The challenge for me, and many others with a dual diagnosis of addiction and mental illness, is that no program of recovery can treat mental illness. Recovery literature states that sometimes we need outside help—referring to medical experts. Difficulties arise when that literature is misinterpreted and those people see depression, anxiety, or any other mental illness as a feature of addiction that can be treated solely with a program of recovery. Contrary to that belief, medical illness cannot be treated with a spiritual solution. It is paramount that people who suffer with mental illness seek treatment from a trained medical professional.
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Usually, I kept my face neutral and straight and did not talk at all. Sometimes, my oppressed feelings would burst out as tears, ranting, and self harm. I cried that I wanted to die rather than living. One family member would respond: “Then go out and kill yourself." At those moments, I felt I was unable to speak anymore, so I would go to my room or outside to cry and do things to relieve anxiety such as biting my fingers or tearing books. Throughout the years, I became accustomed to the violence around me.
I scheduled a doctor's appointment for April 20th. On April 15th I had a stroke. When it happened, my dad was on his way home from the hospital. He had had cataract surgery. I was completely paralyzed on my right side.
I went to Riverside Hospital in Kankakee then transferred to Rush hospital in Chicago where I stayed for an additional two weeks. Eventually I went to a nursing home called Our Lady Of Victory where I was confined to a bed until I was strong enough to sit in a chair. I went to physical and occupational therapy in a wheelchair where I worked very hard. Over time I went from using a wheelchair, to a walker, then a support cane and ultimately a white cane.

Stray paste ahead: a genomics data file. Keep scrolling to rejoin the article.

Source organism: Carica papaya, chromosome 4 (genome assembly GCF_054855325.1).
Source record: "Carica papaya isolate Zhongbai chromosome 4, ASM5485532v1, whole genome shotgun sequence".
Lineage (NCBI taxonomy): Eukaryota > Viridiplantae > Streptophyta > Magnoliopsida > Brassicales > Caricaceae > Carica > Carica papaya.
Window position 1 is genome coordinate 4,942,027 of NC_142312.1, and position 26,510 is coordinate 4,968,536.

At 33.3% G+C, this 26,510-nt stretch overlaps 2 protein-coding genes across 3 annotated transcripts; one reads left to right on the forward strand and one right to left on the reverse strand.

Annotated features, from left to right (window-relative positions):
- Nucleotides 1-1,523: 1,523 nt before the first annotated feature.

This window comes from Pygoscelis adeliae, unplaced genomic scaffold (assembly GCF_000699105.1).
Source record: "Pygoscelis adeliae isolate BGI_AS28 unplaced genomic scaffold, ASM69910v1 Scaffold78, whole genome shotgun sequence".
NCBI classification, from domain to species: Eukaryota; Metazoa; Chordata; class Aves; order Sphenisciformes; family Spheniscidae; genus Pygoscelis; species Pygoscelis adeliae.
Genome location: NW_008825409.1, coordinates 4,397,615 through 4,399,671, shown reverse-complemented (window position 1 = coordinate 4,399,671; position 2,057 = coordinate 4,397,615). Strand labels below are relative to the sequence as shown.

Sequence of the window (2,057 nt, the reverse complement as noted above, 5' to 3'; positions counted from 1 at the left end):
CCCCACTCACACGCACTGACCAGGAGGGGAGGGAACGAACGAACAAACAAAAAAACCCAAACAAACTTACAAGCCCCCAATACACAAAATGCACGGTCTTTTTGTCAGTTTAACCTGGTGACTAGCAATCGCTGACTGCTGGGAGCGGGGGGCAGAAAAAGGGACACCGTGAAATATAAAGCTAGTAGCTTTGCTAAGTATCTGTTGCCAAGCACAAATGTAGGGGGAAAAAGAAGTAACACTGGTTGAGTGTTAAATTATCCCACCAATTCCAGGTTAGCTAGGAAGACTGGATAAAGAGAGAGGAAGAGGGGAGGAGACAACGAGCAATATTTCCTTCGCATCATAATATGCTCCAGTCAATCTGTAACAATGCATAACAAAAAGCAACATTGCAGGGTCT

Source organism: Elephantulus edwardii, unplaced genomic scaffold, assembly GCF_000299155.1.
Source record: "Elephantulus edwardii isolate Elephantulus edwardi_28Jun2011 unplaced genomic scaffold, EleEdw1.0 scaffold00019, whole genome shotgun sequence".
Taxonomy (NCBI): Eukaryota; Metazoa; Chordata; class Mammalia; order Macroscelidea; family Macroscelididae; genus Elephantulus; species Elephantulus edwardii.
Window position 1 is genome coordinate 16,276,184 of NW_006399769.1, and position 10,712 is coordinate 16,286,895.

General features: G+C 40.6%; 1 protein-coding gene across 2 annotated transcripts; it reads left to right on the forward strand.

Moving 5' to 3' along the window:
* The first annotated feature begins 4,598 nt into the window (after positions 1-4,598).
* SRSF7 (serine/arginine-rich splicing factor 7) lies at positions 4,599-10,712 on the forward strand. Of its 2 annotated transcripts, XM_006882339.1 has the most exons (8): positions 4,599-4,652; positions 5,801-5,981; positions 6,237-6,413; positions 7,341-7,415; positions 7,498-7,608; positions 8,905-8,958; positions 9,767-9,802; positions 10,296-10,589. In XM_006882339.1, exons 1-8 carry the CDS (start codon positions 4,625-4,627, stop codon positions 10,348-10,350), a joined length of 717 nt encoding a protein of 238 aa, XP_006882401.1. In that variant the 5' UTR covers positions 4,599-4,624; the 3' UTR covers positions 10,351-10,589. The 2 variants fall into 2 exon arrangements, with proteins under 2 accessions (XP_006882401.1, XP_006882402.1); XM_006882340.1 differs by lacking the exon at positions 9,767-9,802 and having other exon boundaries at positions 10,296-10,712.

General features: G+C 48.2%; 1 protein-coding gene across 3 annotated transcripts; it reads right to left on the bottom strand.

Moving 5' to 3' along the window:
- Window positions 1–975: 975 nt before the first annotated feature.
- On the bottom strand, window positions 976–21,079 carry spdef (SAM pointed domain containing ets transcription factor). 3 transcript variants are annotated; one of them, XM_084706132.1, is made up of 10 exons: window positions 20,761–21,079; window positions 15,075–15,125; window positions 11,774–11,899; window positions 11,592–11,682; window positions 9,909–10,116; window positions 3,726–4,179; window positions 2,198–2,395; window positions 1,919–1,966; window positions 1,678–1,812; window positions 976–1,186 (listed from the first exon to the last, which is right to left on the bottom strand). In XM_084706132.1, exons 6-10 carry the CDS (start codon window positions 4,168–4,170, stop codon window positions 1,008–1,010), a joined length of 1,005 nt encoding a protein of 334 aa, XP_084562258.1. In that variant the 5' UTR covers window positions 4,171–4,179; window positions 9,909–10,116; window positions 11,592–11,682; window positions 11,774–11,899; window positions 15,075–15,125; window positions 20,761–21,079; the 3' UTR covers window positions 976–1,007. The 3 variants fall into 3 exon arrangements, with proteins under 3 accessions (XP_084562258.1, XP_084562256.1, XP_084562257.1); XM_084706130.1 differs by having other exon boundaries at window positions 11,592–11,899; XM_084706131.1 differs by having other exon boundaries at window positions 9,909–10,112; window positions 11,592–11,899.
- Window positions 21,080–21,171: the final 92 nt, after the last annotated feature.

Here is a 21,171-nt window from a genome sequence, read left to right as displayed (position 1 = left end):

There is no place to turn.
I am up against a brick wall; A raging lion is about ready to come out of his cage and eat me up.
My body feels like a truck just ran over it.
My mind is racing like a time bomb that is ready to go off.
I am running like a bull charging out of the pasture.
On a Saturday morning in May, the Bottom Line Yoga Studio, deep in the heart of the sleepy weekend loop was buzzing with activity, and the smell of fresh baked treats you wouldn’t normally associate with deep breathing and meditation. What emerged from the studio were tables full of delicious cookies and cakes that also happened to be witty and poignant without saying a word. This was Brit M. Ashe and Andrea Wichman’s (and several Chicago bakers) first foray into an international community of cooks and artists devoted to the cause of raising awareness of mental illness: The Depressed Cake Shop.
The physician's cure for this “slight hysterical tendency” was rest, fresh air and absolutely no work or social gatherings. It is clear as the story progresses what harm this isolation does to the main character. By the end of the story the woman does not want to leave the room that has been enlisted for her rest and envisions herself as a part of the rooms yellow wallpaper – the only stimulus in her secluded world.
The thoughts and fears that are easily ignored in the brightness of sunshine are waiting for you under the cover of darkness, lurking in shadowy corners, poised to strike. There’s nowhere for you to hide, and so you must suffer in silence, on your back, in your bed, staring at the ceiling with wide, itchy eyes.
"Amir Rabiyah opens the show with a spoken word exploration of being queer, disabled, trans and juggling multiple identities. In a prayer, Rabiyah implores listeners to stop asking chronically ill to ‘get well soon’. “Being sick forever terrifies people,” Rabiyah says, and dozens of snapping fingers echo the sentiment."
They didn't admit me to the psych ward that time. They let me go home at three in the morning. I took a taxi back to the building and wondered why I was still alive. It wasn't a 'I'm going to try and kill myself again' type of wonder. Just an idle wondering of what the point of my life was. I didn't make a difference. I didn't matter.
I just wasn't getting it, I thought. Then I met Tina and she reframed my train of thought. “Depression is like a disease,” she sympathized as tears rolled down my cheek one at a time as if they wanted to be fair and give each other recognition; my family didn’t acknowledge this statement. Depression was something that was trumped and not coddled.